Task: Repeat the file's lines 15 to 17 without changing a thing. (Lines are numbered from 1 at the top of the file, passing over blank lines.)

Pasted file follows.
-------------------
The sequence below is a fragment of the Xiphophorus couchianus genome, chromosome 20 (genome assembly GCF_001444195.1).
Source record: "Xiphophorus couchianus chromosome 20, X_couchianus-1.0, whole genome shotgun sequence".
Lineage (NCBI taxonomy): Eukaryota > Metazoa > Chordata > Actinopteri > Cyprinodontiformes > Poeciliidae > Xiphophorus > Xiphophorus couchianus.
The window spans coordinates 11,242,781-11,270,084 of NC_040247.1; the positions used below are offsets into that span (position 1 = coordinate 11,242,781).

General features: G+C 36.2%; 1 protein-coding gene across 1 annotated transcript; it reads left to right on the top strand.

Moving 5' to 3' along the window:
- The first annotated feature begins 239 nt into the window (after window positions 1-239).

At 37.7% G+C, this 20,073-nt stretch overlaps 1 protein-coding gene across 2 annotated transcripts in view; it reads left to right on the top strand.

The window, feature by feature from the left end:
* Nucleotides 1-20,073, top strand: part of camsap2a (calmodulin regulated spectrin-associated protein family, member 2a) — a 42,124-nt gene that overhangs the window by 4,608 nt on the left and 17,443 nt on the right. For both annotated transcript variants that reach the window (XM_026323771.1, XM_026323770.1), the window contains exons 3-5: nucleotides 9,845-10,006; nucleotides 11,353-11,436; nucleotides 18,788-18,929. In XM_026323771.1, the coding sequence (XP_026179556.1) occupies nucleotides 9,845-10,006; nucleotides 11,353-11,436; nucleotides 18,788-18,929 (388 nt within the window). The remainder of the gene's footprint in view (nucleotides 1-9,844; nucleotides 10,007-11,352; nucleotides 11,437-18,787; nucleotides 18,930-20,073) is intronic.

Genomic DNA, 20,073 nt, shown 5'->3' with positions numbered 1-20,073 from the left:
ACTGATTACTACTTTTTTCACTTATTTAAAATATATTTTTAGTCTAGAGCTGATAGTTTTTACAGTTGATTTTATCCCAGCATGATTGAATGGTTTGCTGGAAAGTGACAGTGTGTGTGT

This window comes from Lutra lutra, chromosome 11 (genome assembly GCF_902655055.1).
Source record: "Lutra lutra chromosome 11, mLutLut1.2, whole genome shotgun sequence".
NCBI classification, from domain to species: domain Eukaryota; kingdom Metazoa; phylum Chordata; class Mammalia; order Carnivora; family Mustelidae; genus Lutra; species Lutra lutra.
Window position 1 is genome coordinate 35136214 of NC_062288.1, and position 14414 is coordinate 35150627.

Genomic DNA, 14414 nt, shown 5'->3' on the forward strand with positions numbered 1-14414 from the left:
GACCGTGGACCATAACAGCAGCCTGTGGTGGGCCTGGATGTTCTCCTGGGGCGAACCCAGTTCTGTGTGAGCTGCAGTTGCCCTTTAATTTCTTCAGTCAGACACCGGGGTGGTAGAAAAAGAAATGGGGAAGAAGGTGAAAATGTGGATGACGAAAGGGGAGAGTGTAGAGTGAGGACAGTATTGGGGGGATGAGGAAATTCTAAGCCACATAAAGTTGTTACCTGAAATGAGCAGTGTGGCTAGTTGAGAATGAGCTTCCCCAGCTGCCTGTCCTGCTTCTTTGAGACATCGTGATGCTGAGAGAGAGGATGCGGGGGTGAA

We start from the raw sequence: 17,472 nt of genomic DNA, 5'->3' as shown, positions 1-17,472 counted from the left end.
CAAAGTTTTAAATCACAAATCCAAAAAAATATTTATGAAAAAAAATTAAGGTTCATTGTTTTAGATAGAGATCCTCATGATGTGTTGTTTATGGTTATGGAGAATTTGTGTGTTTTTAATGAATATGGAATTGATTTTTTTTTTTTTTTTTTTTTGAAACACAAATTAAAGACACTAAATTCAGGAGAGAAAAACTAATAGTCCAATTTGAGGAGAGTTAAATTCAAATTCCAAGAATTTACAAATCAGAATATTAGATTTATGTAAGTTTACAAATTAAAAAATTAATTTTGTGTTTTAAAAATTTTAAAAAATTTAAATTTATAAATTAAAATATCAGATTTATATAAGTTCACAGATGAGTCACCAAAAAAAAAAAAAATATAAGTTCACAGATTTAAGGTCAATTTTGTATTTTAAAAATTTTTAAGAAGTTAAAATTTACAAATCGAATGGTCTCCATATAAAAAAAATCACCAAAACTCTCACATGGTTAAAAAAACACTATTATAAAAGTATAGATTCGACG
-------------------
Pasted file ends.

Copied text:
NCBI classification, from domain to species: domain Eukaryota; kingdom Metazoa; phylum Chordata; class Mammalia; order Carnivora; family Mustelidae; genus Lutra; species Lutra lutra.
Window position 1 is genome coordinate 35136214 of NC_062288.1, and position 14414 is coordinate 35150627.

Genomic DNA, 14414 nt, shown 5'->3' on the forward strand with positions numbered 1-14414 from the left: